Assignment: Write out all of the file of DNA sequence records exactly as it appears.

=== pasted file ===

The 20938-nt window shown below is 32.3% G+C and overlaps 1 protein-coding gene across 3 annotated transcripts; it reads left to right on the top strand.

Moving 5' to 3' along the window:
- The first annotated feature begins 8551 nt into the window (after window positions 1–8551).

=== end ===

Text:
The 20938-nt window shown below is 32.3% G+C and overlaps 1 protein-coding gene across 3 annotated transcripts; it reads left to right on the top strand.

Moving 5' to 3' along the window:
- The first annotated feature begins 8551 nt into the window (after window positions 1–8551).